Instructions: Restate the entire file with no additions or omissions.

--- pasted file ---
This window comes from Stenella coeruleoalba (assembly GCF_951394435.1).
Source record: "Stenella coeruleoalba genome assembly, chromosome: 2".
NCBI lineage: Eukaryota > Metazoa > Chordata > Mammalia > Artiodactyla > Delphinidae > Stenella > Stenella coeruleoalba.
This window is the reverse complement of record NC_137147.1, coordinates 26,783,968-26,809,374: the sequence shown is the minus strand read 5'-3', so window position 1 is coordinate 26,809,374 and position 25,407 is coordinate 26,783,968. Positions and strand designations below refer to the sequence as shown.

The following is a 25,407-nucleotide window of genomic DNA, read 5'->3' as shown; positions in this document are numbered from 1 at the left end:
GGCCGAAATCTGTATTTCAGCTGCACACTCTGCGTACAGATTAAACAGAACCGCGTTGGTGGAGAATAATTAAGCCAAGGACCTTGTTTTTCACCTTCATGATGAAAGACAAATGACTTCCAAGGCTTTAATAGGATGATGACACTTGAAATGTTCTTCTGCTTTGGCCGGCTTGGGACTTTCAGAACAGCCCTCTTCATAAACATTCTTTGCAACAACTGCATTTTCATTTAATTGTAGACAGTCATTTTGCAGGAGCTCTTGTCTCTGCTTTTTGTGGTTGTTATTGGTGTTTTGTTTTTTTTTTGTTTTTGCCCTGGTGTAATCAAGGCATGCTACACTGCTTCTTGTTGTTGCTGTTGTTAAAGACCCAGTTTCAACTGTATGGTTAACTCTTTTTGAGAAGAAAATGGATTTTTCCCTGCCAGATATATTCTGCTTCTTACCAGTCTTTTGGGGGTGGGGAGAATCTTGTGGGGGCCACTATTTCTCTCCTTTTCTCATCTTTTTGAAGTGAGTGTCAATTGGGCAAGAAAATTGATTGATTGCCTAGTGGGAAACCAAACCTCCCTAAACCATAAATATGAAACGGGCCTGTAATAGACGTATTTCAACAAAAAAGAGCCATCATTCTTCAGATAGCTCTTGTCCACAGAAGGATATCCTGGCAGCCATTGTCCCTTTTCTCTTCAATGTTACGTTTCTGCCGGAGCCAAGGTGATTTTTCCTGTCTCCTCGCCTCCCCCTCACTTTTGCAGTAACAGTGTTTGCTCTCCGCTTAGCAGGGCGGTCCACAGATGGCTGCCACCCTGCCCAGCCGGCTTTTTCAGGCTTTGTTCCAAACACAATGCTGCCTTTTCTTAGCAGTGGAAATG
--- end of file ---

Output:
This window comes from Stenella coeruleoalba (assembly GCF_951394435.1).
Source record: "Stenella coeruleoalba genome assembly, chromosome: 2".
NCBI lineage: Eukaryota > Metazoa > Chordata > Mammalia > Artiodactyla > Delphinidae > Stenella > Stenella coeruleoalba.
This window is the reverse complement of record NC_137147.1, coordinates 26,783,968-26,809,374: the sequence shown is the minus strand read 5'-3', so window position 1 is coordinate 26,809,374 and position 25,407 is coordinate 26,783,968. Positions and strand designations below refer to the sequence as shown.

The following is a 25,407-nucleotide window of genomic DNA, read 5'->3' as shown; positions in this document are numbered from 1 at the left end:
GGCCGAAATCTGTATTTCAGCTGCACACTCTGCGTACAGATTAAACAGAACCGCGTTGGTGGAGAATAATTAAGCCAAGGACCTTGTTTTTCACCTTCATGATGAAAGACAAATGACTTCCAAGGCTTTAATAGGATGATGACACTTGAAATGTTCTTCTGCTTTGGCCGGCTTGGGACTTTCAGAACAGCCCTCTTCATAAACATTCTTTGCAACAACTGCATTTTCATTTAATTGTAGACAGTCATTTTGCAGGAGCTCTTGTCTCTGCTTTTTGTGGTTGTTATTGGTGTTTTGTTTTTTTTTTGTTTTTGCCCTGGTGTAATCAAGGCATGCTACACTGCTTCTTGTTGTTGCTGTTGTTAAAGACCCAGTTTCAACTGTATGGTTAACTCTTTTTGAGAAGAAAATGGATTTTTCCCTGCCAGATATATTCTGCTTCTTACCAGTCTTTTGGGGGTGGGGAGAATCTTGTGGGGGCCACTATTTCTCTCCTTTTCTCATCTTTTTGAAGTGAGTGTCAATTGGGCAAGAAAATTGATTGATTGCCTAGTGGGAAACCAAACCTCCCTAAACCATAAATATGAAACGGGCCTGTAATAGACGTATTTCAACAAAAAAGAGCCATCATTCTTCAGATAGCTCTTGTCCACAGAAGGATATCCTGGCAGCCATTGTCCCTTTTCTCTTCAATGTTACGTTTCTGCCGGAGCCAAGGTGATTTTTCCTGTCTCCTCGCCTCCCCCTCACTTTTGCAGTAACAGTGTTTGCTCTCCGCTTAGCAGGGCGGTCCACAGATGGCTGCCACCCTGCCCAGCCGGCTTTTTCAGGCTTTGTTCCAAACACAATGCTGCCTTTTCTTAGCAGTGGAAATG